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N.Y. Philharmonic Strikes Accord in N. Korea with Concert

The New York Philharmonic performed in North Korea Tuesday, the first major U.S. cultural organization -- and the largest contingent of Americans -- to visit the isolationist country in more than 50 years. Experts evaluate the event and its historical context.

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  • JEFFREY BROWN:

    The music was Gershwin's "An American in Paris," but it was the particular performance that got all the attention, for these were Americans in Pyongyang.

    The concert was part of a 48-hour trip to North Korea by the New York Philharmonic, the first major American cultural organization and the largest contingent of Americans to visit the communist country since the Korean War began in 1950.

    The 105 orchestra members, joined by several hundred helpers, supporters and journalists, were allowed a bit of sightseeing, but always with minders nearby, and last night were themselves treated to a concert by North Korean performers.

    Several Americans gave master classes to Korean students.

    Today's concert by the American orchestra began with the national anthems of both countries and was broadcast live on North Korea's one television station.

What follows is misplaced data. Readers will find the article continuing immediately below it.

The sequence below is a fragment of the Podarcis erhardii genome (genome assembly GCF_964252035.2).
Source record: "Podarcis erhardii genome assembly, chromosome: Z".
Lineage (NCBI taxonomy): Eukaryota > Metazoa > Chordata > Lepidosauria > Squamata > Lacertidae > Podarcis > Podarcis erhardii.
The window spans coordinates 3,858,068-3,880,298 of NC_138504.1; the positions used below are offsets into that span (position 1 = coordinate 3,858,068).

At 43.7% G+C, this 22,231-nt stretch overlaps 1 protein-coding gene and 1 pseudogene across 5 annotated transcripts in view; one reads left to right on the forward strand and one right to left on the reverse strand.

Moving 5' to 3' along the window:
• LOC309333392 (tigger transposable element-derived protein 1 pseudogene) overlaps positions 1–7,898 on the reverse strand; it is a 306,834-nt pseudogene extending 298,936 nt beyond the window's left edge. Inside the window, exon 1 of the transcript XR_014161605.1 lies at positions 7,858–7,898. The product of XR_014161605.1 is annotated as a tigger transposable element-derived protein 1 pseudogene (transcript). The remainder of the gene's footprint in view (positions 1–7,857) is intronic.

The philharmonic's assistant concertmaster, Michelle Kim, who was born in South Korea, said she'd been wary before the trip but was glad she'd come.

  • MICHELLE KIM, Assistant Concertmaster, New York Philharmonic:

    I wish I could stay longer. I felt the warmest greetings from everybody here. I feel that not as North and not as South Koreans, but as Koreans, I was very, very delighted to be here and I feel just incredible.

  • JEFFREY BROWN:

    Lang Young Gul, considered the top cellist in North Korea, said he hoped today's concert may open an opportunity for him to play in the U.S.

  • LANG YOUNG GUL, Cellist (through translator):

    I expect to play there, but I just wish that we could have better relations so I can go there and perform.

  • JEFFREY BROWN:

    The U.S. State Department had helped plan the trip, but no official meetings were held during the visit, which came even as the U.S. continues to push North Korea to abandon its nuclear program.

    The philharmonic's conductor and music director, Lorin Maazel, told reporters he's no politician, but hoped the trip could do some good.

  • LORIN MAAZEL, Music Director, New York Philharmonic:

    We may have been instrumental in opening a little door. And we certainly hope that if that's true that in the long run it will be seen as a watershed, you know, a moment in history, why then others will follow, and there will be a normalization over, you know, maybe two decades. These things never happen at once.

  • JEFFREY BROWN:

    The philharmonic concluded today's concert with a performance of a famous Korean folk song revered on both sides of the border. The audience responded with a standing ovation that lasted five minutes.